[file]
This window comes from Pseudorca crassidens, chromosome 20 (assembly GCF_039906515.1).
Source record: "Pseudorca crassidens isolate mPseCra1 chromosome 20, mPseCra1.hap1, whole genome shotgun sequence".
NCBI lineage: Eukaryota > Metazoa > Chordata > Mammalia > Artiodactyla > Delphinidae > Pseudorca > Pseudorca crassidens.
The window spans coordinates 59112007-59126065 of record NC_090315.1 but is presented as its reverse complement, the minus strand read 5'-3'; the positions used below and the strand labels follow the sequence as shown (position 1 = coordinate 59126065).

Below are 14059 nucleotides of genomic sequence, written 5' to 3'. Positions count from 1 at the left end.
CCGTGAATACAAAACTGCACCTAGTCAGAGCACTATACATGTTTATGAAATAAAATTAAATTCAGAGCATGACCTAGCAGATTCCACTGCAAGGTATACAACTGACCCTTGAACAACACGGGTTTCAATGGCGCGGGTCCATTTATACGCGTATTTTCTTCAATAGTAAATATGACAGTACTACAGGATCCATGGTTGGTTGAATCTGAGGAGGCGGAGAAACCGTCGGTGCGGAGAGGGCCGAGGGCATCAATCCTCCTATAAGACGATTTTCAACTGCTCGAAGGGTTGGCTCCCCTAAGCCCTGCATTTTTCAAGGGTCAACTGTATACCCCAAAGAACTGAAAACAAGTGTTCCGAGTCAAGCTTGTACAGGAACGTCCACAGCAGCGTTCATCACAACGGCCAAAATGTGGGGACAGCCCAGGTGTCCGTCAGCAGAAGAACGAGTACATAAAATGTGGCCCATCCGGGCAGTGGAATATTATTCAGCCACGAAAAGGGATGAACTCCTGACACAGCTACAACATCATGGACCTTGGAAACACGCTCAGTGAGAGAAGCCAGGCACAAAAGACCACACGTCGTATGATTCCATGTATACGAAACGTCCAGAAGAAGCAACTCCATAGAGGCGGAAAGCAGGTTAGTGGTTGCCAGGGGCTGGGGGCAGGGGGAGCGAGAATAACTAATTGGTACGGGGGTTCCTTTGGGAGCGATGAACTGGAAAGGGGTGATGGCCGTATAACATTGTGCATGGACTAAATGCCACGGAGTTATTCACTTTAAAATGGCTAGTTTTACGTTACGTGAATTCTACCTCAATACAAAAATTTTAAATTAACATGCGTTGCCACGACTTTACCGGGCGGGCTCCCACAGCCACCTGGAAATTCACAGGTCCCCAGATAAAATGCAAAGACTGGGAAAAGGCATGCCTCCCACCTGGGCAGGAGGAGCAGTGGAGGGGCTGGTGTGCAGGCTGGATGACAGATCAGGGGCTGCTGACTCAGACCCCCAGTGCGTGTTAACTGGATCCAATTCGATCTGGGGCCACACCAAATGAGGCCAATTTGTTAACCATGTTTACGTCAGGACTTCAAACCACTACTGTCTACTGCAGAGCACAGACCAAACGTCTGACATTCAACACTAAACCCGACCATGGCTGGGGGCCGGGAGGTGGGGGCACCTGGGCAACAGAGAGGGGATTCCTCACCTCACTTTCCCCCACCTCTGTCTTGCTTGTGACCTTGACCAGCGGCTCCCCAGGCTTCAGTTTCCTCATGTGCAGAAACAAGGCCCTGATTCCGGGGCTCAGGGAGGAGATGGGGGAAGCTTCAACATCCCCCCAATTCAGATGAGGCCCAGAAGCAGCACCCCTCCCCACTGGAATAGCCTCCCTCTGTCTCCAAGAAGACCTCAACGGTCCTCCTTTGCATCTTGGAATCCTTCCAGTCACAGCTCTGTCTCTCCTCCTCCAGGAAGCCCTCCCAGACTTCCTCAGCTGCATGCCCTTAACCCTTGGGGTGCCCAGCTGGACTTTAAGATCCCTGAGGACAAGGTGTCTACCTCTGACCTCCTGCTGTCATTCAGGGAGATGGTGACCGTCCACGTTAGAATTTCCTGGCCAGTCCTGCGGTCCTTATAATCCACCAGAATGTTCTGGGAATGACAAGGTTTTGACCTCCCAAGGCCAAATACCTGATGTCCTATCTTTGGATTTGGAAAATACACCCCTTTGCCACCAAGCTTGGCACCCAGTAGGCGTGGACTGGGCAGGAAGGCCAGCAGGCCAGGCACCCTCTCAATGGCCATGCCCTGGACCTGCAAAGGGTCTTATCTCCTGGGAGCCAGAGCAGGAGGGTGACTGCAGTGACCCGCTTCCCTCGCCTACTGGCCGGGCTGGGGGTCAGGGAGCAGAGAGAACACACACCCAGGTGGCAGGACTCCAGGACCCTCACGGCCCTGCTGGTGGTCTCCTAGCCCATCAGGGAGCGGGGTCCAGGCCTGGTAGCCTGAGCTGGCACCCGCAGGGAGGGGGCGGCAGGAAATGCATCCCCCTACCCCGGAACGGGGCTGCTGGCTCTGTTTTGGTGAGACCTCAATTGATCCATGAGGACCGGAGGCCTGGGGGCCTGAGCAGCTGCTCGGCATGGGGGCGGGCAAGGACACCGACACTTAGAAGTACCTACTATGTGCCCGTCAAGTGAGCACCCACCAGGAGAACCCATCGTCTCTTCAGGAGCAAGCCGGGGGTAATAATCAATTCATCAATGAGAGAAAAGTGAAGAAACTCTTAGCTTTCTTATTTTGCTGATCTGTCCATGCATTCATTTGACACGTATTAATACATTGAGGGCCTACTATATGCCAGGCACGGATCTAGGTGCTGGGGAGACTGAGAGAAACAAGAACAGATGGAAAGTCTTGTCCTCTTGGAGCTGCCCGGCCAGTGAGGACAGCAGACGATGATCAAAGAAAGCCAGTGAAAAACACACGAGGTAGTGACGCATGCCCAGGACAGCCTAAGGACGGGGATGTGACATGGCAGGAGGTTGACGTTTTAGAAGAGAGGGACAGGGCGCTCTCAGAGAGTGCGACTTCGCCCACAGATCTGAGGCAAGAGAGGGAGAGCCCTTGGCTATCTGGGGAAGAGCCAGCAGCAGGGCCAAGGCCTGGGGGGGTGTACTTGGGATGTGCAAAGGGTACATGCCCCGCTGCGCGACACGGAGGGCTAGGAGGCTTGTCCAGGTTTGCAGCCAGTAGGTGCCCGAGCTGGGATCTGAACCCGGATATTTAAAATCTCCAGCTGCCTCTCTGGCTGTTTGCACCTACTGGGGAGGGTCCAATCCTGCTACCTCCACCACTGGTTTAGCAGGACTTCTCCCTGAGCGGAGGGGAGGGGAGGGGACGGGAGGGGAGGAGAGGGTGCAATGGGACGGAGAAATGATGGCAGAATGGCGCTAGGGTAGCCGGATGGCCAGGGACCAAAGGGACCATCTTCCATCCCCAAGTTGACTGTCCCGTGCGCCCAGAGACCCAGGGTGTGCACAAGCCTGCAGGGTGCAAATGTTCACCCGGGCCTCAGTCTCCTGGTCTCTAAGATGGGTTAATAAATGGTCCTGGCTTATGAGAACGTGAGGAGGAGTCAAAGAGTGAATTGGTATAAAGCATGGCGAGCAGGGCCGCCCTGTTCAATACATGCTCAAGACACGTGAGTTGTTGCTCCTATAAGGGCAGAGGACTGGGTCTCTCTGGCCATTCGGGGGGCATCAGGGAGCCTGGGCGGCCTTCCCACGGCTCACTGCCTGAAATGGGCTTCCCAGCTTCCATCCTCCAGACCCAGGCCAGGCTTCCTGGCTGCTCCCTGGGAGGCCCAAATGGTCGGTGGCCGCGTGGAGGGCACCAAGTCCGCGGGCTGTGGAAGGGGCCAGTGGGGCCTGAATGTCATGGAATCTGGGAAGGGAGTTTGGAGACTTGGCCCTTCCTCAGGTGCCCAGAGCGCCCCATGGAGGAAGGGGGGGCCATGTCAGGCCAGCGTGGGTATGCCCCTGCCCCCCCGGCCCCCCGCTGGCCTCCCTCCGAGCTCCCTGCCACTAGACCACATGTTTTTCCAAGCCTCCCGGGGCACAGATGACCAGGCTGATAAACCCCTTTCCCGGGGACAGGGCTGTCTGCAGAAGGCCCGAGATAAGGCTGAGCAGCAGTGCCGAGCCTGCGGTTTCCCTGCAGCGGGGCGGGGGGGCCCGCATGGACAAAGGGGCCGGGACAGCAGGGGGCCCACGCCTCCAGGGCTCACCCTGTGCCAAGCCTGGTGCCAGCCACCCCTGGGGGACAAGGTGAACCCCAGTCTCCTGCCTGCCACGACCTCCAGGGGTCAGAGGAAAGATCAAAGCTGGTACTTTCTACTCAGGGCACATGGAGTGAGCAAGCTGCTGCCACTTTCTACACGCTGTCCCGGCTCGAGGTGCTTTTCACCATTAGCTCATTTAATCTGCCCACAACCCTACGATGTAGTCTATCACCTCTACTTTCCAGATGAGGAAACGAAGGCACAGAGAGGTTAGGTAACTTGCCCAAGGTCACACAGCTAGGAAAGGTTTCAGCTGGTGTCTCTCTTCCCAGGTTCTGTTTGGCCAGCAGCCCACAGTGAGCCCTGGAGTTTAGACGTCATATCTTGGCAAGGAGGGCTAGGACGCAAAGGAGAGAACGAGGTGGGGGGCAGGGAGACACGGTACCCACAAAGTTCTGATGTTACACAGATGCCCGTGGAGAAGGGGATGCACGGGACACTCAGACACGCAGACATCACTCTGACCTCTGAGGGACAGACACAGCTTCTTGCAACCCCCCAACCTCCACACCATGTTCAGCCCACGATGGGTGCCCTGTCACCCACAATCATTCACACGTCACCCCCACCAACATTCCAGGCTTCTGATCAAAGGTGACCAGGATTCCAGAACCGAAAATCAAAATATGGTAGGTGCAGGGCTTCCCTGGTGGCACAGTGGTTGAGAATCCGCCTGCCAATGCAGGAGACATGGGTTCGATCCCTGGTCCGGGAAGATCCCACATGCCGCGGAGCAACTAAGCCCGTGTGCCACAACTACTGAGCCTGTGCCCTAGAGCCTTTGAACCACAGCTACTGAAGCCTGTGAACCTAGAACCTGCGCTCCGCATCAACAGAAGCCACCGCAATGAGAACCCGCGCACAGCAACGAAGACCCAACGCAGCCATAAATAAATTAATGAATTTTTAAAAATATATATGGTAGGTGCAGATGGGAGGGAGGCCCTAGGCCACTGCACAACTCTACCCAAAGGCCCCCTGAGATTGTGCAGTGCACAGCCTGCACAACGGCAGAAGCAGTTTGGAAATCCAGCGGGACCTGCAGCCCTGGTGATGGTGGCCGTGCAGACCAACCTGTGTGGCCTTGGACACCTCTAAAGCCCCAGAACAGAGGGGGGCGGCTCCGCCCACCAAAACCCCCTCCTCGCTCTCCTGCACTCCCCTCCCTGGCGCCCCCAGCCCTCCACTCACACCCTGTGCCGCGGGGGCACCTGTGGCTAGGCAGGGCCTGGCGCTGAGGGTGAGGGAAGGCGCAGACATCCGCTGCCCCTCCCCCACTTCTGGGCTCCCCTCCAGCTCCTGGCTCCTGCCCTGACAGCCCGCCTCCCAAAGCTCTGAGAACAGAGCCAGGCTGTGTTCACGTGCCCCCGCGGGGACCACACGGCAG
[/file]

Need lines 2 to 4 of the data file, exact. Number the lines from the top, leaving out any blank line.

Source record: "Pseudorca crassidens isolate mPseCra1 chromosome 20, mPseCra1.hap1, whole genome shotgun sequence".
NCBI lineage: Eukaryota > Metazoa > Chordata > Mammalia > Artiodactyla > Delphinidae > Pseudorca > Pseudorca crassidens.
The window spans coordinates 59112007-59126065 of record NC_090315.1 but is presented as its reverse complement, the minus strand read 5'-3'; the positions used below and the strand labels follow the sequence as shown (position 1 = coordinate 59126065).